Best Practice for Measuring Groundcover using the Mobile App
Choosing areas that are representative of the crop
To get an accurate estimation of crop ground cover a minimum of three images are needed per crop per week. Since each image may record an area of crop of only 1 – 2 m2 it is critical that, collectively, the images are representative of the entire cropped area. Whilst this can be difficult, use the following guidelines will help you to select representative sampling sites:
Areas to avoid:
Field margins and headlands, especially where gun irrigation is used because irrigation is seldom uniform near the margins.
Tractor and irrigation wheelings.
Areas where the planter has missed plants (unless the problem is over the entire cropped area).
Taking images of diseased or damaged plants (unless the problem is widespread over the entire cropped area).
Selecting your sites:
As well as avoiding the areas outlined above it is recommend that all sample sites are located at least 50 m (160 feet) from the field margin or row end.
Sample sites should be uniformly spaced over the entire cropped area.
Best practice is to re-sample the same sites each week. Mark the sampling sites with a cane or flag so they can easily be relocated.
Aligning Phone/tablet camera view relative to planted rows and furrows
So that ground cover is estimated as accurately as possible it is important that each image contains the correct proportions of plant, ridge and furrow. At crop emergence, for single-row planted crops, the images should be taken from furrow-centre to furrow-centre (Figure 1). For two-row bed plantings the images should be taken from furrow-centre to bed-centre. For four-row bed systems (Figure 2) the image should again be taken from furrow-centre to bed centre.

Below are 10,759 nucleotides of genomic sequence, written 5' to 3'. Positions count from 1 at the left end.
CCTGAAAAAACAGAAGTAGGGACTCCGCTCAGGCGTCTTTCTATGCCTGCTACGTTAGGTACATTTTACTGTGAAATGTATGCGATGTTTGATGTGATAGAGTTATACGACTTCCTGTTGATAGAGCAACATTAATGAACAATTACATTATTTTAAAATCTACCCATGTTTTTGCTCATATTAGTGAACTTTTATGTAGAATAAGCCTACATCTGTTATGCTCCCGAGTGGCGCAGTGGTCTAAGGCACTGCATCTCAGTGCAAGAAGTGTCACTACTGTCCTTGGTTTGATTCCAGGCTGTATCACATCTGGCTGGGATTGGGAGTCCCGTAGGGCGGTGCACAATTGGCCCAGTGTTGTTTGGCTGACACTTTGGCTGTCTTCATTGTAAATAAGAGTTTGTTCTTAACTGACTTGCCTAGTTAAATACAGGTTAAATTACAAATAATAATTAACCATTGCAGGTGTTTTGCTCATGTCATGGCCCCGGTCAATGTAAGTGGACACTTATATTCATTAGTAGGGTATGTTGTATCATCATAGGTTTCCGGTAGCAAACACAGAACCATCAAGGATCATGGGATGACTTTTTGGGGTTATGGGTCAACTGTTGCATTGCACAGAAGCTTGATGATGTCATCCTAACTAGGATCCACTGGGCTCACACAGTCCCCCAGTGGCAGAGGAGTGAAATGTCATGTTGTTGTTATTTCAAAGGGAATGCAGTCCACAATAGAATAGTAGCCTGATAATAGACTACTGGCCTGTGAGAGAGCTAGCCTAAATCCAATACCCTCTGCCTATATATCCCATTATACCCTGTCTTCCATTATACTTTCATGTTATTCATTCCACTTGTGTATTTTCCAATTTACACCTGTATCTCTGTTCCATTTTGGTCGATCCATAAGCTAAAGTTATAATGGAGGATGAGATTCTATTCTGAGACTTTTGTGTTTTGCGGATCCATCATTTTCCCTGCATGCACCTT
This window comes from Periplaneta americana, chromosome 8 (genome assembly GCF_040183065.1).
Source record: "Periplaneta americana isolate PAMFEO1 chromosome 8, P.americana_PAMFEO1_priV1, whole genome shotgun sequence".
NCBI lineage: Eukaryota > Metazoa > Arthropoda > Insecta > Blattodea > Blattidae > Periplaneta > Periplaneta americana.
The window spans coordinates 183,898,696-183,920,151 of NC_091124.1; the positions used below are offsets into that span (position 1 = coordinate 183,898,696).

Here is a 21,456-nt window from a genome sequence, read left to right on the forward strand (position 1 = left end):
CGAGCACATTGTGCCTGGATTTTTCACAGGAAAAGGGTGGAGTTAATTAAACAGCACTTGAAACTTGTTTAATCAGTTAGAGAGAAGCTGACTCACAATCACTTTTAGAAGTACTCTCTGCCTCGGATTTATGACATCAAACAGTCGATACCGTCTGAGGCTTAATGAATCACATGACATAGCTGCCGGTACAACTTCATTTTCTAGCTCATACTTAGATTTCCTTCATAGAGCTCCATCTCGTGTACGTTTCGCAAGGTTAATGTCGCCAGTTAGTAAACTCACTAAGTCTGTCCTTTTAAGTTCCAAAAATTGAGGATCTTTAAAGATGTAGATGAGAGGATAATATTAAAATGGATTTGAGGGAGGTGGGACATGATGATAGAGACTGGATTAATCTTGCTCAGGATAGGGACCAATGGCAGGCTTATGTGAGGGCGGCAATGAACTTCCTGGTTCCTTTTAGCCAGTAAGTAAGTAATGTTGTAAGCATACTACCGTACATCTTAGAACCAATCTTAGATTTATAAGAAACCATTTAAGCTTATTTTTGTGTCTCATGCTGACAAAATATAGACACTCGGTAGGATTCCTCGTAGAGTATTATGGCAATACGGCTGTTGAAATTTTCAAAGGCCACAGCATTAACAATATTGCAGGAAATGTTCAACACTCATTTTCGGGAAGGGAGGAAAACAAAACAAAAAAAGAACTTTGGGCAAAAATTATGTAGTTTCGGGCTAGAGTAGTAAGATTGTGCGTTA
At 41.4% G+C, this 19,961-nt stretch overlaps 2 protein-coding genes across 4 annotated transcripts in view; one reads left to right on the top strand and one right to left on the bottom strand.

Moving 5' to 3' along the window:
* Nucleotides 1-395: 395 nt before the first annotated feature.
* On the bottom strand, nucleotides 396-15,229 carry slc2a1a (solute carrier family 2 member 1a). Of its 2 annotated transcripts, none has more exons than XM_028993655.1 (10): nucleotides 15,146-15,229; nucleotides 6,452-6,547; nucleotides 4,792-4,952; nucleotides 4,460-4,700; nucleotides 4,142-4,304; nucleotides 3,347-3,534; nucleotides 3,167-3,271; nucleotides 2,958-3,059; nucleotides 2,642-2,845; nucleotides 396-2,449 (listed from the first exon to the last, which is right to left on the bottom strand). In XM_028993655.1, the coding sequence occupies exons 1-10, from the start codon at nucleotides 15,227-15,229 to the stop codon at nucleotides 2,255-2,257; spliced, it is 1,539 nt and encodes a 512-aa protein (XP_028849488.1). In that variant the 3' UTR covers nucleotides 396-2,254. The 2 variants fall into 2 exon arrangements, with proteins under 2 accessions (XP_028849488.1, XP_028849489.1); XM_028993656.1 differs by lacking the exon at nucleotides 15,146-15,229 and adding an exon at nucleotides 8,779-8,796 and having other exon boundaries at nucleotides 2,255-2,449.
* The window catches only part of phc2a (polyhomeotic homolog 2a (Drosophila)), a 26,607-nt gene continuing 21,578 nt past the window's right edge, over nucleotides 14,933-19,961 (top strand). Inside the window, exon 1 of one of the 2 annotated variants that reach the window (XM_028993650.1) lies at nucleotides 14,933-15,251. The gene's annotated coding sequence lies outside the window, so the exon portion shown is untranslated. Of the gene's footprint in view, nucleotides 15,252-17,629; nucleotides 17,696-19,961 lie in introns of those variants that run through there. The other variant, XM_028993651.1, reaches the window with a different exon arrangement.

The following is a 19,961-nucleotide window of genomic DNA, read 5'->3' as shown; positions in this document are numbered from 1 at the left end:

Figure 1. Orientation of phone or tablet in relation to rows/furrows in single row or two-row planting.
4 Row Bed:
Figure 2. Orientation of phone or tablet in relation to rows/furrows in four-row bed
Number of replicates and sample location
Crop growth and yield are spatially variable and this is particularly true for potato crops. To ensure that the measurements of ground cover and yield samples are representative of the entire cropped area, then the crop must be sampled in a minimum of three positions (Figure 1). It is also important that sample points are positioned in areas that appear representative of the majority of the crop. Avoid atypical areas (nematode/diseased areas, fertiliser/herbicide misses or overlaps etc.). Also, avoid headlands, spray/irrigation-wheeling or rows adjacent to these wheeling, edges of the field, previously-sampled areas and any other areas which are obviously unrepresentative of the crop. If the field is irrigated by rain gun, ensure that the sample point is at least 50m from the edge of the field along the ridge.